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South West open water swimmer Kyle Lee’s qualification for Paris Olympics “memorable moment” for family

Headshot of Sean Van Der Wielen
Sean Van Der WielenSouth Western Times
Kyle Lee during the men's 10km open water final at the World Aquatics Championships in Doha, Qatar on February 4.
Camera IconKyle Lee during the men's 10km open water final at the World Aquatics Championships in Doha, Qatar on February 4. Credit: Hassan Ammar/AP

The family of an open water swimmer set to become the South West’s newest Olympian has expressed their pride in his major milestone.

Australind’s Kyle Lee booked his place in July’s Paris Olympic Games after finishing ninth in the men’s 10km open water final at the World Aquatics Championships in Doha on February 4.

His mother Lara Lee said the family were pacing up and down as the race entered its final 200m.

“The energy in the room was very intense as the finish was like a yoyo — one minute we could see him and then the next minute he would disappear,” she said.

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“We also knew that the field was filled with world class swimmers that would all be sprinting to the finish to try and secure an Olympic position. There was so much on the line for everyone.”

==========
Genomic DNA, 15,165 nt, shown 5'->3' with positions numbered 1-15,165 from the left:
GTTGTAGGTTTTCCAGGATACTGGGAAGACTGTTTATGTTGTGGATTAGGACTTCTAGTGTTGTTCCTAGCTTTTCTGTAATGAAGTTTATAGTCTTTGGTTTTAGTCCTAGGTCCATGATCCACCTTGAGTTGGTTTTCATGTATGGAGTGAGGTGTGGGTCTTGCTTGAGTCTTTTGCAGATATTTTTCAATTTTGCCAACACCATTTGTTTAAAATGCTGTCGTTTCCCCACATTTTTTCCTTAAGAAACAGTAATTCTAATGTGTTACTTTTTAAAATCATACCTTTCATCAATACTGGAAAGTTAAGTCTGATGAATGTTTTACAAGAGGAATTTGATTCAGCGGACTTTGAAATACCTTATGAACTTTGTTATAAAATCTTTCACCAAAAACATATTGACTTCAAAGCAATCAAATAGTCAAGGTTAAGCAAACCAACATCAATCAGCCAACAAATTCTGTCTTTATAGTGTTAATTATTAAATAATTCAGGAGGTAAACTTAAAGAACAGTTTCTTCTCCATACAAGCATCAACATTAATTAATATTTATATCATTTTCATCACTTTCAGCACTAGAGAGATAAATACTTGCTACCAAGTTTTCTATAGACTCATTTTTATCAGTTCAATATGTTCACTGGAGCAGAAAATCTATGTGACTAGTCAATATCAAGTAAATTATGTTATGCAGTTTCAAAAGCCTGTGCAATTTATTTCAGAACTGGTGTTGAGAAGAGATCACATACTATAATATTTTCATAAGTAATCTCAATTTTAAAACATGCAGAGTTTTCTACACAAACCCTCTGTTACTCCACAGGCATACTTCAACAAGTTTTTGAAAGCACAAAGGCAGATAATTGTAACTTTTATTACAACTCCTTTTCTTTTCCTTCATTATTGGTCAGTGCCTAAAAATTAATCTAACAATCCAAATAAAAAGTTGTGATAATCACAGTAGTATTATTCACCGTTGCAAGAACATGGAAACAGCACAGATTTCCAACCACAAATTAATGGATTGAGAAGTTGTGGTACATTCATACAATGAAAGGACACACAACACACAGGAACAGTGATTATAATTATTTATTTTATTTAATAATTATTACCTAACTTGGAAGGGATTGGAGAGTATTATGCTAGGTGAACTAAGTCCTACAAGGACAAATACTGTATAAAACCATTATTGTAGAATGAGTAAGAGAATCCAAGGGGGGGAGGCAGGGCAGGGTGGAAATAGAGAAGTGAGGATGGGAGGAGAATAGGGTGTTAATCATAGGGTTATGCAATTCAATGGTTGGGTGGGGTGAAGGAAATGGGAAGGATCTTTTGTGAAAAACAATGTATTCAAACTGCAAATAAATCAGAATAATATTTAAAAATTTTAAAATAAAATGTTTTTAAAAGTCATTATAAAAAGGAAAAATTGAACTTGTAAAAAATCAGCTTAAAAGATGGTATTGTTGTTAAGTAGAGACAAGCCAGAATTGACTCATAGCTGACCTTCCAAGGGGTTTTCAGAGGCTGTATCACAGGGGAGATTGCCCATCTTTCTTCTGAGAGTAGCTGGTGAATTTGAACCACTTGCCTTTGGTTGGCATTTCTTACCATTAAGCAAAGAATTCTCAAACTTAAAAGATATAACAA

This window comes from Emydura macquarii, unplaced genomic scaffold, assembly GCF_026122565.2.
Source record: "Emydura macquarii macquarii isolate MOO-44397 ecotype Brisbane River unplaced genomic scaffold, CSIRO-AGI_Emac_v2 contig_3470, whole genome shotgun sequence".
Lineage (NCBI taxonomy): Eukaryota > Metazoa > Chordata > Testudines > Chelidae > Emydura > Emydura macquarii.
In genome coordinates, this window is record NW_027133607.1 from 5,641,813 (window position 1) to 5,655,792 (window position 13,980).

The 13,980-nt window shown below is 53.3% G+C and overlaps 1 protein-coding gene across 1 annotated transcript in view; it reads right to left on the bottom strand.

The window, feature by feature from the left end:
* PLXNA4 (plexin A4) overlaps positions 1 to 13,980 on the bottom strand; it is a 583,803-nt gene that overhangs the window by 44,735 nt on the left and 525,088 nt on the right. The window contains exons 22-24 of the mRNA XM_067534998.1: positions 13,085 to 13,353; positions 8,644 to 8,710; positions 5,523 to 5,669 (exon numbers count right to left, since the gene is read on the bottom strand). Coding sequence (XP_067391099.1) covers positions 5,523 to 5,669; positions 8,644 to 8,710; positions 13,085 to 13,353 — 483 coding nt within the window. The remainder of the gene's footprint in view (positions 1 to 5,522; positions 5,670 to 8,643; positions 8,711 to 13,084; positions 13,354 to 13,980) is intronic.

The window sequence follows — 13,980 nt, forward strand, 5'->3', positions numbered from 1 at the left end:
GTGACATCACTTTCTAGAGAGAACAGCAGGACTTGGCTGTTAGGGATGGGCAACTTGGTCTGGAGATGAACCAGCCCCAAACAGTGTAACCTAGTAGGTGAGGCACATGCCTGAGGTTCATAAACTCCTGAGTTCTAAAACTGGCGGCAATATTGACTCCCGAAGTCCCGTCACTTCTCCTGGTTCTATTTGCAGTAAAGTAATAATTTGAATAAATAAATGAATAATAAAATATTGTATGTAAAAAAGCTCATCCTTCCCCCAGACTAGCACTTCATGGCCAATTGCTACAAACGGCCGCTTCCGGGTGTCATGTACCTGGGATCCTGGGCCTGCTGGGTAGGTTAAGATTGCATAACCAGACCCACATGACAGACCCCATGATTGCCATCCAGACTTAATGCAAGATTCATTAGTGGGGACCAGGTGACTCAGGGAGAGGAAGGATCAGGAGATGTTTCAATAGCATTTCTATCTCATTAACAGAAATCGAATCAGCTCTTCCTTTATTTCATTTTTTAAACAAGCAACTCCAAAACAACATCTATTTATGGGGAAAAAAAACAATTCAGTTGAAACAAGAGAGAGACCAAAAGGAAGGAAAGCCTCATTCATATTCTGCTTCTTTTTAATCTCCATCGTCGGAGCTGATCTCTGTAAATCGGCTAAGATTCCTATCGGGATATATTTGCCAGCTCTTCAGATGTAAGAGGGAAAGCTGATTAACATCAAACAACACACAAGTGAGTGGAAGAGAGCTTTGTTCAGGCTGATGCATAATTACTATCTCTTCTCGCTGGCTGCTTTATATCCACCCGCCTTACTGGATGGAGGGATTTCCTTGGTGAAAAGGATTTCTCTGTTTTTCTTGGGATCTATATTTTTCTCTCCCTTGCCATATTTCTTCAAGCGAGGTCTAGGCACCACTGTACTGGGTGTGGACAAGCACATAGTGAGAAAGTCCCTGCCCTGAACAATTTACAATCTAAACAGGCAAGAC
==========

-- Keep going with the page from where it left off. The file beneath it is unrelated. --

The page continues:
Heartbeats were raised as the family awaited the official results, which Lara admitted “felt like it took forever”.

“When we saw Kyle had secured ninth position there was just pure elation and relief,” she said.

Open water swimmer Kyle Lee pictured at Trigg Beach.
Camera IconOpen water swimmer Kyle Lee pictured at Trigg Beach. Credit: Kelsey Reid/The West Australian

Kyle finished the event in a time of 1hr 48min. 31.2sec., just 10 seconds behind the Hungarian race winner Kristof Rasovszky.

The top 10 finish in Qatar confirmed he would make the Australian team for Paris, alongside Queenslanders Nic Sloman and Moesha Johnson.

Lara Lee said it has been a dream for the family to have the 21-year-old make the Olympic side.

“We are so proud of Kyle and at this moment we are trying to process what he has just achieved in Doha,” she said.

The South West product had to balance practise for the event with sitting a two-hour auditing exam in the Australian team hotel as part of his accountancy degree studies the day before the race.

He wasted no time after his return to Australia, taking out the fastest time at the Busselton Jetty Swim on Sunday for the fifth year in a row, despite the dramas with the event’s finishing time-system.

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